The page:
Toronto Stocks Set for Weekly Gain, Though Daily Numbers Droop



Canada’s main stock index fell on Friday after reaching record highs in the previous session, but remained on track for strong weekly gains fueled by domestic economic data suggesting a soft landing.

The TSX Composite dumped 108.45 points to move into Friday afternoon at 21,978.81.

The Canadian dollar subtracted 0.39 cents to 73.53 cents U.S.

Shares of Alimentation Couche-Tard were down for yet another session, falling $1.68, or 2.2%, to $76.41, as multiple brokerages cut price target for the operator of convenience stores after it missed earnings expectations.

BMO Financial slid 46 cents to $130.04. The lender’s asset management arm said it had partnered with U.S. private equity firm Carlyle Group to broaden access to private markets for Canadian investors.

On the economic slate, Statistics Canada says retail trade in January decreased 0.3% to $67.0 billion. Sales were down in three of nine subsectors and were led by decreases at motor vehicle and parts dealers, while new housing prices edged up 0.1% month over month in February.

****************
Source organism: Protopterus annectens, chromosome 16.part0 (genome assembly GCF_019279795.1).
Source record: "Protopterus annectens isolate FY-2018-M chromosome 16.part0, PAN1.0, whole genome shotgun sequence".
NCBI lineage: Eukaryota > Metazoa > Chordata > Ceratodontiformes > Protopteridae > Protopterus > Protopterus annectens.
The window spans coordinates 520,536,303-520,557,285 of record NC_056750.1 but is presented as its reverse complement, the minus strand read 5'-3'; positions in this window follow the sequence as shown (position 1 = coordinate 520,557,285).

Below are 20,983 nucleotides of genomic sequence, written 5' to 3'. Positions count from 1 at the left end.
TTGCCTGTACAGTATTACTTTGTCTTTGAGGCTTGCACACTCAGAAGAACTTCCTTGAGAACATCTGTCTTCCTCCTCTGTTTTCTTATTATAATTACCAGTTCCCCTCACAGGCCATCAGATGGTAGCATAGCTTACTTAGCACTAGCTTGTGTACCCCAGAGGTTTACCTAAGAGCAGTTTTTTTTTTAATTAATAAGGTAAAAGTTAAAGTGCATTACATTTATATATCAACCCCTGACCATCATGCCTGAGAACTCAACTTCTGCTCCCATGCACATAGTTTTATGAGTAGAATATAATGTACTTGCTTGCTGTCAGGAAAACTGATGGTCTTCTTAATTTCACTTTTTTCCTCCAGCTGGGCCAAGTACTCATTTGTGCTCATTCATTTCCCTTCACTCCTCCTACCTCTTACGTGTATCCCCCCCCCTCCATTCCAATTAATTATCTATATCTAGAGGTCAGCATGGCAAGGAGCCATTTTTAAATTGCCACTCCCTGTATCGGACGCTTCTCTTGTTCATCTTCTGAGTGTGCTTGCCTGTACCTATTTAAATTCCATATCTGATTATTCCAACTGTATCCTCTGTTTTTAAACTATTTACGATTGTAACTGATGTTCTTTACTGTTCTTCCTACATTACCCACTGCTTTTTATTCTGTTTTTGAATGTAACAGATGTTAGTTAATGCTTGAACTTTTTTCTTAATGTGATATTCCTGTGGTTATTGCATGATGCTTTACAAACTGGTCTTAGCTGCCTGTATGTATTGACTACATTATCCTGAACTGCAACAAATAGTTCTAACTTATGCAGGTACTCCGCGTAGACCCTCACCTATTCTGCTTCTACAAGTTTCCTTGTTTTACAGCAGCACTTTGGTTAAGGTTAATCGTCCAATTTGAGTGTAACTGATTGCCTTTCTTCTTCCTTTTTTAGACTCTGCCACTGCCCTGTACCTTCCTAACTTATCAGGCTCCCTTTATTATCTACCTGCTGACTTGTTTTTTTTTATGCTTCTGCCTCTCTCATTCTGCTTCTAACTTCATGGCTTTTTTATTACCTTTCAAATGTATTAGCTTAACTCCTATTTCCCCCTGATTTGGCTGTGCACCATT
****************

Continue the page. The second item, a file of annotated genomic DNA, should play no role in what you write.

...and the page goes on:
ON BAYSTREET

The TSX Venture Exchange dropped 2.63 points to 550.54.

All but two of the 12 TSX subgroups were pointing lower, as communications dipped 1.3%, while real-estate stepped back 1.1%, consumer discretionary fell 1%.

The two gainers were health-care, ballooning 3.7%, while and utilities inched up 0.0.4%.

ON WALLSTREET

Stocks slipped on Friday, but the major averages headed for a winning week and the Dow Jones Industrial Average barreled toward its best week of the year.

The 30-stock index slipped 186.83 points to 39,594.74.

The S&P 500 index staggered 5.84 points to 5,235.69.

The NASDAQ poked ahead 11.1 points to 16,412.94.

FedEx rose more than 8% after posting adjusted earnings that beat analyst estimates, while Nike sank 8.2% on disappointing guidance and slowing China sales. Lululemon slid 18.6% on weak guidance and slowing growth in North America, and headed for its worst day since March 2020.

All three major averages are tracking for healthy gains this week, with the S&P 500 on pace for a 2.3% pop and the NASDAQ rising 2.6%. The Dow is the outperformer of the three, up 2.3% and on pace for its best week since December.

Prices for the 10-year Treasury were higher, lowering yields to 4.21% at Thursday’s 4.27%.

Oil prices lost 20 cents to $80.87 U.S. a barrel.

Gold prices sank $17.30 to $2,167.40.



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